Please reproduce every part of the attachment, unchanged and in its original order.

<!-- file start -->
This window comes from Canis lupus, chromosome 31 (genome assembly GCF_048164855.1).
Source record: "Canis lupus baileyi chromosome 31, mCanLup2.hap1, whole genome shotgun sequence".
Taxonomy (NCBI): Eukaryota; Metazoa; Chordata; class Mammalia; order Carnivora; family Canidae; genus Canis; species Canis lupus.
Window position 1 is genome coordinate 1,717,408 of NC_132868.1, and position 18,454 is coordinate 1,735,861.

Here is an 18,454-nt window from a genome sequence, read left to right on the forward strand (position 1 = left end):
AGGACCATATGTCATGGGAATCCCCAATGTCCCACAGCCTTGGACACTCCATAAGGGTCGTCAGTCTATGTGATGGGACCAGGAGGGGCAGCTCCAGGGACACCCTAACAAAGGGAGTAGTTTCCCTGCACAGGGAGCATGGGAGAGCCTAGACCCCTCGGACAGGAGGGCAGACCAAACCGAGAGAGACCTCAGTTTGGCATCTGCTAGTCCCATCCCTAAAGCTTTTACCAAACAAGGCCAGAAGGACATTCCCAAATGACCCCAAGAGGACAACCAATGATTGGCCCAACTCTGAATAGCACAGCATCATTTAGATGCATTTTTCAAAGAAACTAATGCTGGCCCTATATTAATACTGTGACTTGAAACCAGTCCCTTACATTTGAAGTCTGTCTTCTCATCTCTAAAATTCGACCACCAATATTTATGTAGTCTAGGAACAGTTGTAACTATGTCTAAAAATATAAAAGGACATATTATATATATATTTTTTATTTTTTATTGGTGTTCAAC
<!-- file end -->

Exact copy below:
This window comes from Canis lupus, chromosome 31 (genome assembly GCF_048164855.1).
Source record: "Canis lupus baileyi chromosome 31, mCanLup2.hap1, whole genome shotgun sequence".
Taxonomy (NCBI): Eukaryota; Metazoa; Chordata; class Mammalia; order Carnivora; family Canidae; genus Canis; species Canis lupus.
Window position 1 is genome coordinate 1,717,408 of NC_132868.1, and position 18,454 is coordinate 1,735,861.

Here is an 18,454-nt window from a genome sequence, read left to right on the forward strand (position 1 = left end):
AGGACCATATGTCATGGGAATCCCCAATGTCCCACAGCCTTGGACACTCCATAAGGGTCGTCAGTCTATGTGATGGGACCAGGAGGGGCAGCTCCAGGGACACCCTAACAAAGGGAGTAGTTTCCCTGCACAGGGAGCATGGGAGAGCCTAGACCCCTCGGACAGGAGGGCAGACCAAACCGAGAGAGACCTCAGTTTGGCATCTGCTAGTCCCATCCCTAAAGCTTTTACCAAACAAGGCCAGAAGGACATTCCCAAATGACCCCAAGAGGACAACCAATGATTGGCCCAACTCTGAATAGCACAGCATCATTTAGATGCATTTTTCAAAGAAACTAATGCTGGCCCTATATTAATACTGTGACTTGAAACCAGTCCCTTACATTTGAAGTCTGTCTTCTCATCTCTAAAATTCGACCACCAATATTTATGTAGTCTAGGAACAGTTGTAACTATGTCTAAAAATATAAAAGGACATATTATATATATATTTTTTATTTTTTATTGGTGTTCAAC